Hong Kong braced for a protest “stress test” of the airport this weekend, as weeks of demonstrations showed no signs of letting up.
“Go to the airport by different means, including MTR, airport bus, taxi, bike and private car to increase pressure on airport transport,” protest organizers wrote online.
The Airport Authority published a half-page notice in newspapers urging young people to “love Hong Kong” and said it opposed acts that blocked the airport.
Hong Kong’s High Court extended an order restricting protests at the airport.
Protests yesterday included a march by accountants; a “Baltic chain,” in which protesters were to join hands across different districts in the evening; and a “rally of Christians.”
In 1989, an estimated 2 million people joined arms across three Baltic states in a protest against Soviet rule that became known as the “Baltic way” or “Baltic chain,” while at least 2 million Taiwanese in 2004 formed a human chain to protest China’s deployment of missiles against the nation.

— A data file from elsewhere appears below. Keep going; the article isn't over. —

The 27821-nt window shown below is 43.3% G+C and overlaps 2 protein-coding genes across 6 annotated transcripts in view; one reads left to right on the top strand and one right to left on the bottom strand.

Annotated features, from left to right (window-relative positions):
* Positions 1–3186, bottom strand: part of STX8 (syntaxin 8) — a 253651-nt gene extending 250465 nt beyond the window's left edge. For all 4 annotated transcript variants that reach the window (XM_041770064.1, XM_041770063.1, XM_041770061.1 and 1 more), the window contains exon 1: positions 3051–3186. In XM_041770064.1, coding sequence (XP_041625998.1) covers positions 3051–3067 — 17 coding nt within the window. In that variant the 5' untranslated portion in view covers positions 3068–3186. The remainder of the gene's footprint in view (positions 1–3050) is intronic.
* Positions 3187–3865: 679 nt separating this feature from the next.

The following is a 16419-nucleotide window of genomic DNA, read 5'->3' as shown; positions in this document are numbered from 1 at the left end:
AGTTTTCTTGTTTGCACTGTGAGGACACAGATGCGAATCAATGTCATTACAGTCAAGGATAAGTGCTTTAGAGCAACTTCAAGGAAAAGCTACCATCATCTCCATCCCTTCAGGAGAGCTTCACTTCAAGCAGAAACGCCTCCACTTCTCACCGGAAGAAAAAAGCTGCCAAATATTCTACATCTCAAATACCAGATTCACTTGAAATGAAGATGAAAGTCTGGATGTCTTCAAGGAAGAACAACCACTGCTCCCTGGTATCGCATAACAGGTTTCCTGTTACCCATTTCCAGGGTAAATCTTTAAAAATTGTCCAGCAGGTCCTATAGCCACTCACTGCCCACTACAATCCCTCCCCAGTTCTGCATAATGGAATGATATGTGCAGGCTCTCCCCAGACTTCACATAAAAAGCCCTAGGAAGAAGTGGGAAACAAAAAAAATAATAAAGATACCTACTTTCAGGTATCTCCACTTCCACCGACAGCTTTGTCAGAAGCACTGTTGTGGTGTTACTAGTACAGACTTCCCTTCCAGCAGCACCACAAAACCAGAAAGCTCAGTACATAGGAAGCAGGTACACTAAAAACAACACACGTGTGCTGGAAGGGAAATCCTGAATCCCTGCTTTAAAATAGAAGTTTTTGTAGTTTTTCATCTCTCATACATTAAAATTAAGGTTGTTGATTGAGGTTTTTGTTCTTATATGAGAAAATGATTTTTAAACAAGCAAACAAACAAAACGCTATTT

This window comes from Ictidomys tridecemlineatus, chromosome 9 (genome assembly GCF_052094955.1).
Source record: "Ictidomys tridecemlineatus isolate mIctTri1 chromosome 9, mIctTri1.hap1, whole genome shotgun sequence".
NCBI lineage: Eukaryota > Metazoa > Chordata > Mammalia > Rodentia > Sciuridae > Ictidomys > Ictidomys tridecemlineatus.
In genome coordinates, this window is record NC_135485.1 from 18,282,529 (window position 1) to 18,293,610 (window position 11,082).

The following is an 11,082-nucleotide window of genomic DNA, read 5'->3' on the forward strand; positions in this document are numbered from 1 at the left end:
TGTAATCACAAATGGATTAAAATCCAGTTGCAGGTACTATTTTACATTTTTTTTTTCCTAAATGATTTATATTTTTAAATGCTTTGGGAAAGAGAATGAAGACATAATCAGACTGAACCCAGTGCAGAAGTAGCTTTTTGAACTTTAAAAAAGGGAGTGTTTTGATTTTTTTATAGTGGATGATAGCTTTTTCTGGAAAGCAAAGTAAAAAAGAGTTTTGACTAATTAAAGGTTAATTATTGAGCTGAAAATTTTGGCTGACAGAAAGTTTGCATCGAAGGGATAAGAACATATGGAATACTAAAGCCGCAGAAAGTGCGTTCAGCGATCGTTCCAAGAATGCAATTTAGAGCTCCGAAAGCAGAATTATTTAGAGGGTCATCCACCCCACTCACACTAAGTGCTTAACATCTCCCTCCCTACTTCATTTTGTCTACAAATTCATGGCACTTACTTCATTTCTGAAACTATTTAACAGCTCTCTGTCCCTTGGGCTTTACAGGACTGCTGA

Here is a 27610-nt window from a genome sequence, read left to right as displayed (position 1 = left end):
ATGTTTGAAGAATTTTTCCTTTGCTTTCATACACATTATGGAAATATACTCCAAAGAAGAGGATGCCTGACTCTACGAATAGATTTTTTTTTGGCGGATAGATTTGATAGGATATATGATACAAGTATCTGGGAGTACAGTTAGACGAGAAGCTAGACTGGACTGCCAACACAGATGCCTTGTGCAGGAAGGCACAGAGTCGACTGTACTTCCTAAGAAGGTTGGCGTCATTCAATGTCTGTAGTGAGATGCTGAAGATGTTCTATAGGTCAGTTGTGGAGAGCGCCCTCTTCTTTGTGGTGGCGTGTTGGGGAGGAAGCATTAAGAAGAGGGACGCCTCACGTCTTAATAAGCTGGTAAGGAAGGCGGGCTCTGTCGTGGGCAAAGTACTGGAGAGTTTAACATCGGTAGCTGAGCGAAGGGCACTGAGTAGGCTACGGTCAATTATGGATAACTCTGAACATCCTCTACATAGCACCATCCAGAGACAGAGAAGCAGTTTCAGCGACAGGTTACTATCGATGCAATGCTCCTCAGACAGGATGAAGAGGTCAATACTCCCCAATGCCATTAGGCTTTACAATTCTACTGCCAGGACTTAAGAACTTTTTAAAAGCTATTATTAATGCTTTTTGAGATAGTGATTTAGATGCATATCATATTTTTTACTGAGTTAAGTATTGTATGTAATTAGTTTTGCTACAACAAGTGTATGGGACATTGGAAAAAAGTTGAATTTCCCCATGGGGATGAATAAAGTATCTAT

At about noon, a few thousand accountants gathered in a downtown square and marched to government headquarters, becoming the latest profession to back the movement following rallies by lawyers, teachers and medical workers.
Kenneth Leung (梁繼昌), a Hong Kong Legislative Council member who represents the accounting industry, said that a controversial extradition bill would have affected accountants, as many of them have clients in mainland China and travel there.
“A lot of bosses are apolitical. However, politics comes to you even when you try to avoid it,” Leung told the rally.
He put the number taking part in the march at 5,000.
Meanwhile, Alphabet Inc’s Google has said that 210 YouTube channels appearing to engage in a coordinated influence operation around the protests were disabled.
The channels behaved in a coordinated manner while uploading videos related to the protests, said Shane Huntley of the company’s security threat analysis group.
“This discovery was consistent with recent observations and actions related to China announced by Facebook and Twitter,” Huntley said in an online post.
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